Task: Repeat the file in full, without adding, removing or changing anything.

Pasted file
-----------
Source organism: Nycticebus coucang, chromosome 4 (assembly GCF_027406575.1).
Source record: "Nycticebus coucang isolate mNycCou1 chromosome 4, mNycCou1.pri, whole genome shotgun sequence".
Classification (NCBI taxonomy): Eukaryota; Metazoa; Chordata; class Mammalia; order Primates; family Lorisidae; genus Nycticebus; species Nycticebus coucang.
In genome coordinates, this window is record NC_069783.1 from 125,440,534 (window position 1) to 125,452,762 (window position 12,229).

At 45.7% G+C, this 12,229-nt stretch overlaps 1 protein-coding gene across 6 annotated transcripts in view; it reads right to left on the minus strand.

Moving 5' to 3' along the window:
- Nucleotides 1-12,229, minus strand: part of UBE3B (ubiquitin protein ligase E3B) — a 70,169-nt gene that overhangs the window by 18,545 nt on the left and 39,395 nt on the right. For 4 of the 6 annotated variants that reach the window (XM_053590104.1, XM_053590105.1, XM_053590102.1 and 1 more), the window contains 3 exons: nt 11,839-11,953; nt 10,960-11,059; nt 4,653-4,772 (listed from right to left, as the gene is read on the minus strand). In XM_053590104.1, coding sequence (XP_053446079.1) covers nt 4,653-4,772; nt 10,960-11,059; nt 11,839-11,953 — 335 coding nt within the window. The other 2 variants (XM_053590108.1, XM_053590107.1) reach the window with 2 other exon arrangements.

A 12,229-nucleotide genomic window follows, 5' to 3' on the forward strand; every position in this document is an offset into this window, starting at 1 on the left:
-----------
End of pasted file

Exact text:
Source organism: Nycticebus coucang, chromosome 4 (assembly GCF_027406575.1).
Source record: "Nycticebus coucang isolate mNycCou1 chromosome 4, mNycCou1.pri, whole genome shotgun sequence".
Classification (NCBI taxonomy): Eukaryota; Metazoa; Chordata; class Mammalia; order Primates; family Lorisidae; genus Nycticebus; species Nycticebus coucang.
In genome coordinates, this window is record NC_069783.1 from 125,440,534 (window position 1) to 125,452,762 (window position 12,229).

At 45.7% G+C, this 12,229-nt stretch overlaps 1 protein-coding gene across 6 annotated transcripts in view; it reads right to left on the minus strand.

Moving 5' to 3' along the window:
- Nucleotides 1-12,229, minus strand: part of UBE3B (ubiquitin protein ligase E3B) — a 70,169-nt gene that overhangs the window by 18,545 nt on the left and 39,395 nt on the right. For 4 of the 6 annotated variants that reach the window (XM_053590104.1, XM_053590105.1, XM_053590102.1 and 1 more), the window contains 3 exons: nt 11,839-11,953; nt 10,960-11,059; nt 4,653-4,772 (listed from right to left, as the gene is read on the minus strand). In XM_053590104.1, coding sequence (XP_053446079.1) covers nt 4,653-4,772; nt 10,960-11,059; nt 11,839-11,953 — 335 coding nt within the window. The other 2 variants (XM_053590108.1, XM_053590107.1) reach the window with 2 other exon arrangements.

A 12,229-nucleotide genomic window follows, 5' to 3' on the forward strand; every position in this document is an offset into this window, starting at 1 on the left: